Written by Hilary Barnes
The noose is tightening on the France and "it is only a matter of time before disaster strikes", wrote one of the sharpest of the French economists at the Telos blog today (01 July 2013). Charles Wyplosz said that for the past 30 years France has rowed against the current. While all around it others adjusted terms of retirement to take account of the lengthening life span, France cut the working week by four hours and stuck with 60 as the age of retirement (now, in fact, 62 for most people). While others sought to make the public more efficient and to keep public expenditure under control, France defended its public sector.
It was not an issue of the politics of the right or left, but a defiance of economic logic, or, as the French like to see it, the tyranny of the markets. So France marches with head high into decline. And the present socialist president, Francois Hollande, in his first year in office, has continued what Wyplosz calls the the tradition of "happy immobilism".
- He practised the worst policy possible by imposing a suffocating increase in taxes on the country and, being more attentive to political sensibilities than economic logic, he has done nothing to stop public expenditure from increasing.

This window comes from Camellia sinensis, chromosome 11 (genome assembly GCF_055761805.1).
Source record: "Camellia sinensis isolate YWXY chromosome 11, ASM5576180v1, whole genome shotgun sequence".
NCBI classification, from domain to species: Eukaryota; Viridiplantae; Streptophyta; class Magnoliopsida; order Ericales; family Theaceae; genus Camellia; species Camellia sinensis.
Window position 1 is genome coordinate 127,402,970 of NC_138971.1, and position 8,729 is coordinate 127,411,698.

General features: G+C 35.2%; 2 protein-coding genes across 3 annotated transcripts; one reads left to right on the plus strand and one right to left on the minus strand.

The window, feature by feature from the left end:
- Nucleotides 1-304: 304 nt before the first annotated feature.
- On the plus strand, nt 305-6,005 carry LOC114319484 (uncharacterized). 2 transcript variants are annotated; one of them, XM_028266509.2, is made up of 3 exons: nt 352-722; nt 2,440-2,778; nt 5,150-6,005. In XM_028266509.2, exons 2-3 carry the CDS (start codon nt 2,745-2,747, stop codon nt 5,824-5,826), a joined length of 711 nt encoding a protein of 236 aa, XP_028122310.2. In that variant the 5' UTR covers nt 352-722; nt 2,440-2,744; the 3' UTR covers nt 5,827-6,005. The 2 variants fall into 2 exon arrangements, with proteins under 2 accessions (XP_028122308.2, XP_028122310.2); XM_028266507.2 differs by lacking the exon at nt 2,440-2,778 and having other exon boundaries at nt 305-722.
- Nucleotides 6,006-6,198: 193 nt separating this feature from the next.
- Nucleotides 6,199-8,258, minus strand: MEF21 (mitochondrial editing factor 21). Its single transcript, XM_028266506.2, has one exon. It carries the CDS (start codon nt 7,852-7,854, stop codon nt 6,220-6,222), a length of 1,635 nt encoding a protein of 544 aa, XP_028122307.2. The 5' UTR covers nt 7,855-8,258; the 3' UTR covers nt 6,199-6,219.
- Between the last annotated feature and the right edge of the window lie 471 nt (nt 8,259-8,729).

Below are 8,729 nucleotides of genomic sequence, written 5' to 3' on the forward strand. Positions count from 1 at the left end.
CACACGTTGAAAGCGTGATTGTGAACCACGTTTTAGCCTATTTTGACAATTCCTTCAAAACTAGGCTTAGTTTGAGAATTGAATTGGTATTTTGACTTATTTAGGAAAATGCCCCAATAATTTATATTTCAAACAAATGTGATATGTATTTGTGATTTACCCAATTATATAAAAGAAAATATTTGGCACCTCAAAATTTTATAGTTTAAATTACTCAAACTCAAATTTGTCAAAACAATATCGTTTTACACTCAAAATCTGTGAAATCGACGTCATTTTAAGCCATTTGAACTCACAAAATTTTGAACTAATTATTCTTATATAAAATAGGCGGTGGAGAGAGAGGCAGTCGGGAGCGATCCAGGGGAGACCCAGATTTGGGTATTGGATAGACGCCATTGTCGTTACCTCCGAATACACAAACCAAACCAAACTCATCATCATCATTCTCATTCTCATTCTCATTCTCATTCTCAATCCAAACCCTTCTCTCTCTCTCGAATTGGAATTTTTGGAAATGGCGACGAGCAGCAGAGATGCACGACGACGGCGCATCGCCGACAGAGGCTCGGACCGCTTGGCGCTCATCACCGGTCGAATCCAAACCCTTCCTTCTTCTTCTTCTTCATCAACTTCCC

- He is tackling unemployment by spending public money to employ people of low productivity in the vain hope that the unemployment figures will begin to decline and he can claim to have kept an election promise.
- But he era of infinite public deficits is past and as he is forced to tackle public expenditure or raise taxes once more, and unemploymentwill rise again.
- Hollande's one success has been to delay for a year the moment when France joins Spain and Italy on the list of countries officially in crisis, but it is only a matter of time before the great disaster strikes. Italy and Spain will plunge before long, and then the markets will focus on the next domino in line – France.
The worst of it is, he wrote, that one cannot be sure that crisis will be put too good use – whether, when France falls under the yoke of the Troika, it will be like Greece, unable to reform, or like Ireland, where wages have fallen by 20%, public spending has been reduced, and some colour is returning to the economy.